Exploring Moab's Owl Panel
A fairly easy day hike to an interesting petroglyph panel showcasing a variety of intriguing depictions, including a remarkably detailed carving of an owl and a life-size anthropomorphic figure.
Trailhead elevation 4,150'
Water filterable at Kane Creek
Don't miss the petroglyphs prior to the Owl Panel
Hiking to the Owl Panel
The trailhead is located along Kane Creek Road at coordinates 38.524089, -109.601683. This is the trailhead for both the Hymasa foot trail and the Cliffhanger 4x4 Road. Parking is not permitted at the trailhead, but there are several pull off areas along Kane Creek Road with the closest being 0.1 miles past the trailhead near coordinates 38.523556, -109.602784. Once you're at the trailhead you can either begin hiking the signed Hymasa Trail to the left or proceed down the signed 4x4 road straight ahead. For this article we'll focus on starting along the Hymasa Trail, but it doesn't matter which way you go. The Hymasa Trail eventually runs into the 4x4 road and then continues as one trail from there. From the Hymasa Trailhead, follow the well traveled trail for about 0.2 miles at which point you'll have the view in the photo below to your left.
If you have binoculars, use your camera's zoom, or have really good eyesight you'll be able to see the Owl Panel from here. It's located about halfway along a ledge to the left of the proto-arch. About 0.2 miles after this the Hymasa Trail and Cliffhanger 4x4 Road meet wheres you'll hang a left. Shortly thereafter you'll cross Kane Creek, which even in springtime is usually fairly dry. After passing through a green metal gate you'll come to a junction with the Captain Ahab 4x4 road where you'll hang a right and continue along the Cliffhanger 4x4 Road. At the second turn in the road after the junction you should have the view in the photo below.
At this point you'll want to locate a faint trail leading towards the left side of the rockfall in the center of the photo above. It'll be just past a patch of slickrock. Follow the trail up the rockfall, picking up 100' in elevation before it dead ends at a wide ledge. Once at the ledge, the only way to go is right. Follow the ledge for less than 0.2 miles to reach the Owl Panel, but keep your eyes on the cliff wall as you walk beside it. There are many petroglyphs located along it. One of the first depictions you'll find is the large sheep shown below.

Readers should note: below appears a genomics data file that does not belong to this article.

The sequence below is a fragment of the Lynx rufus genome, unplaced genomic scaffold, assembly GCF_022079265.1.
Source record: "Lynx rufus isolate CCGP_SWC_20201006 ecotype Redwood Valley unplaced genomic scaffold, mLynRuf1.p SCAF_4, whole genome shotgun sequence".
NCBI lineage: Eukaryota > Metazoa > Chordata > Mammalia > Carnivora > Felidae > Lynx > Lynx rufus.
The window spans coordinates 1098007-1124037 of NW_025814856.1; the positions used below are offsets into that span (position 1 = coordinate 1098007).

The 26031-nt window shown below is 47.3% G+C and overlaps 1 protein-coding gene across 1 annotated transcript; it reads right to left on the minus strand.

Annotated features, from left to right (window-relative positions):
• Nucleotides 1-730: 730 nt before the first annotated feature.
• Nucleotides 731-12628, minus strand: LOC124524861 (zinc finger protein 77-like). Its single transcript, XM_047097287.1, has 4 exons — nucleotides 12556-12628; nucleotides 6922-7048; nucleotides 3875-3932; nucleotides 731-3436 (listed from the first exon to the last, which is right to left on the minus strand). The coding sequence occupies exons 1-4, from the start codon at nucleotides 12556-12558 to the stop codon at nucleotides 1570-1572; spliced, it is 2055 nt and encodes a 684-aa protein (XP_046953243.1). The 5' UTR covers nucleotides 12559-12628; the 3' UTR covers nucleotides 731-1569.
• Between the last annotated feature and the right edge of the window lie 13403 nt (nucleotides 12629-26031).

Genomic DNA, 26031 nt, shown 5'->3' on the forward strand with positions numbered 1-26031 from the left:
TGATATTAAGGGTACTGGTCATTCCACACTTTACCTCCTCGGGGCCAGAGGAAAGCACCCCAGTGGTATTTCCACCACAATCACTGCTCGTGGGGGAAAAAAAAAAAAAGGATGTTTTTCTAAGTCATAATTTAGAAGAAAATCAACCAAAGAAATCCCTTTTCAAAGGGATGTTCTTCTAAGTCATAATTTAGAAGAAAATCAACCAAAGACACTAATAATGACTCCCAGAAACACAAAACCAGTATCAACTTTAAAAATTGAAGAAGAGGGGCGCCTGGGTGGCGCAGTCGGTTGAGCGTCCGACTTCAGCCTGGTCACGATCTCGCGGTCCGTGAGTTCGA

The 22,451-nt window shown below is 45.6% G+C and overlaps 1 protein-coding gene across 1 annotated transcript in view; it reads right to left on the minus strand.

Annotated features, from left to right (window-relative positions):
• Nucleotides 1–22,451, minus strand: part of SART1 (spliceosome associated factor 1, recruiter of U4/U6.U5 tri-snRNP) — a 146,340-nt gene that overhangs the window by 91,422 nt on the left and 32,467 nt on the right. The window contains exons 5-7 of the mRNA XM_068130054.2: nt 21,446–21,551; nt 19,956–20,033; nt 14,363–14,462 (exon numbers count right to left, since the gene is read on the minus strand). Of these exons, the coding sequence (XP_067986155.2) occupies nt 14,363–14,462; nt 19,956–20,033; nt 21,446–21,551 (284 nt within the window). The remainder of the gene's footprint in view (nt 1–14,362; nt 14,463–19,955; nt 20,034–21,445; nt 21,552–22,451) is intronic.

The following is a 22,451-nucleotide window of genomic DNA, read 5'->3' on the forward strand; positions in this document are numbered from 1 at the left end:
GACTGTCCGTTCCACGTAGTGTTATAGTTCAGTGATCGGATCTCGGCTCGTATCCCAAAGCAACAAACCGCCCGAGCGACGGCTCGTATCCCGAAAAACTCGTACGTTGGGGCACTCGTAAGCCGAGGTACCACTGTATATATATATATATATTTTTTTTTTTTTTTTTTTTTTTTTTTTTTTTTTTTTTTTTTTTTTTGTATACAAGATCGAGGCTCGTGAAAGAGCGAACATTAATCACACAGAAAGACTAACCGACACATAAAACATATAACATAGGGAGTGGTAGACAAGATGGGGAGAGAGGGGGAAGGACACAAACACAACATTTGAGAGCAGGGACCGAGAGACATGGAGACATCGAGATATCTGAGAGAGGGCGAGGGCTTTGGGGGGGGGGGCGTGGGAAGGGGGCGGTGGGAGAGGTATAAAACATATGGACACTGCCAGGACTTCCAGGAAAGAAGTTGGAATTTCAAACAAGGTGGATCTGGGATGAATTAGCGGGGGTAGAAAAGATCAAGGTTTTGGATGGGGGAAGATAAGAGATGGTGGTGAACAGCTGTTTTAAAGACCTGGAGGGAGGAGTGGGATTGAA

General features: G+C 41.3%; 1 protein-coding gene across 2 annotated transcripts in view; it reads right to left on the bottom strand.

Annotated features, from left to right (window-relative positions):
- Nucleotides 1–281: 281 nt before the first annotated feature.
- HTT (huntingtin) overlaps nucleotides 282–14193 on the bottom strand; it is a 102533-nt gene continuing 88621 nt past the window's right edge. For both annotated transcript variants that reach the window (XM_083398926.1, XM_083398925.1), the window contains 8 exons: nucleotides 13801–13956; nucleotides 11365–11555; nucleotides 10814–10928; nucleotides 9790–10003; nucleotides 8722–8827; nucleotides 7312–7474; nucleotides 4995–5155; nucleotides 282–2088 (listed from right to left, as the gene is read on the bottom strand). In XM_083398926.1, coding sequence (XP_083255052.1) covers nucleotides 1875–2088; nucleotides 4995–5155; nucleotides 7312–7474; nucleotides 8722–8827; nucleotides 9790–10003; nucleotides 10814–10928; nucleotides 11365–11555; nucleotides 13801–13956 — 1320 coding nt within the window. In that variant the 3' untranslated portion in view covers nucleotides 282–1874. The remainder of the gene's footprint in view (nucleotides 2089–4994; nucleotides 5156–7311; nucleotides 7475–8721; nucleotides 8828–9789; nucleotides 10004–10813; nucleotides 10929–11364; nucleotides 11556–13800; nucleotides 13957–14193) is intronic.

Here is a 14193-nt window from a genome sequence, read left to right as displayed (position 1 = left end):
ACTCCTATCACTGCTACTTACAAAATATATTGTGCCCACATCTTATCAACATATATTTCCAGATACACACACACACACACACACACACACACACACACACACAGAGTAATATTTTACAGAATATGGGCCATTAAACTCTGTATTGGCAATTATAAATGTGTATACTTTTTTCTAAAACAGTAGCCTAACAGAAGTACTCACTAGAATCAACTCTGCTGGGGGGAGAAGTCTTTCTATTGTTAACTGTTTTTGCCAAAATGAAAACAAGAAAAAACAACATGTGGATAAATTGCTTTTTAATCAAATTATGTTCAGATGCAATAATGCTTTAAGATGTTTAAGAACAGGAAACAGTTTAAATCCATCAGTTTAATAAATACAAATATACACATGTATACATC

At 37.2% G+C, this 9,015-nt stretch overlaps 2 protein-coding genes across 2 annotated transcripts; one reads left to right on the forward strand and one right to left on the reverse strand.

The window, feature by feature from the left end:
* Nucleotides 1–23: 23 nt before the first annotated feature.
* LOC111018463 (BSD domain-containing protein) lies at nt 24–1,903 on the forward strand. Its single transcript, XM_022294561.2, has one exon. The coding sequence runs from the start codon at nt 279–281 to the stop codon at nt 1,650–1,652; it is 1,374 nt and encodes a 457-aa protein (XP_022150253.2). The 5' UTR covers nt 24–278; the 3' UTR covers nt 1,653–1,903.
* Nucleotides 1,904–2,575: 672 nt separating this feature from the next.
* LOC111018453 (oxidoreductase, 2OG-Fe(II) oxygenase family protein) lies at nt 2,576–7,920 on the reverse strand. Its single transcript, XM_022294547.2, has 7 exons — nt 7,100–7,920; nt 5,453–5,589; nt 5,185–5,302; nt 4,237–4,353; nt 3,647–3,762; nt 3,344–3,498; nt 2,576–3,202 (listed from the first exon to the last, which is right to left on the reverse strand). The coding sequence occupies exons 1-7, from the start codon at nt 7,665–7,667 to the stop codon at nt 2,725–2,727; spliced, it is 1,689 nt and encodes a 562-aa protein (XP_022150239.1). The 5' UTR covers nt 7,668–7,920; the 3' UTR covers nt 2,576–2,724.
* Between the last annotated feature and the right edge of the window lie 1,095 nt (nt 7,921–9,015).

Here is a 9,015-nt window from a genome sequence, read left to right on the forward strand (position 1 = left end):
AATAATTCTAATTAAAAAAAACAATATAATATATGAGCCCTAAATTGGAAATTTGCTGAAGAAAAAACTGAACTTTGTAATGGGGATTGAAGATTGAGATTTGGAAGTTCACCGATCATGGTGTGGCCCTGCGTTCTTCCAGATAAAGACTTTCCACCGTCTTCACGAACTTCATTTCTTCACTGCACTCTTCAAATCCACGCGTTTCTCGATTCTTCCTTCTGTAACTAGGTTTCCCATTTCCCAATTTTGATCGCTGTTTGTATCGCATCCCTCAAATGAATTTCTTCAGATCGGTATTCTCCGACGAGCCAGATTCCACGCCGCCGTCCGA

Immediately after this you'll find an interesting series of petroglyphs. To me it looks like people pulling on an animal from both ends, but it's likely a hunt scene.
Between these petroglyphs and the Owl Panel there are a number of depictions along the wall, including concentric circles, what appears to be a shield, and more animal figures. Just prior to reaching the Owl Panel you'll find what looks like a basket with various animals beside it. The photo below shows the owl just around the corner from the basket petroglyph.
The Owl Panel features a life-sized anthropomorphic figure with no arms, several sheep, two interesting bird-like depictions, and the owl, which measures about two feet tall by a foot wide.
The intricacy of the owl's eyes is something to examine up close. How the ancients were able to craft the eyes using the tools that were at their disposal all those centuries ago is astonishing.
Below is a close up of the bird-like figure located below the owl.
Another bird-like depiction that is located beside the left left of the large anthropomorphic figure.
A few animal depictions that are beside the owl.
The panel is best viewed late in the day when the sun isn't casting light directly on the panel. The images in this article were taken early in the morning, so that'll give you an idea of what to expect if you hike in the AM. When you're done exploring simply return the way you came.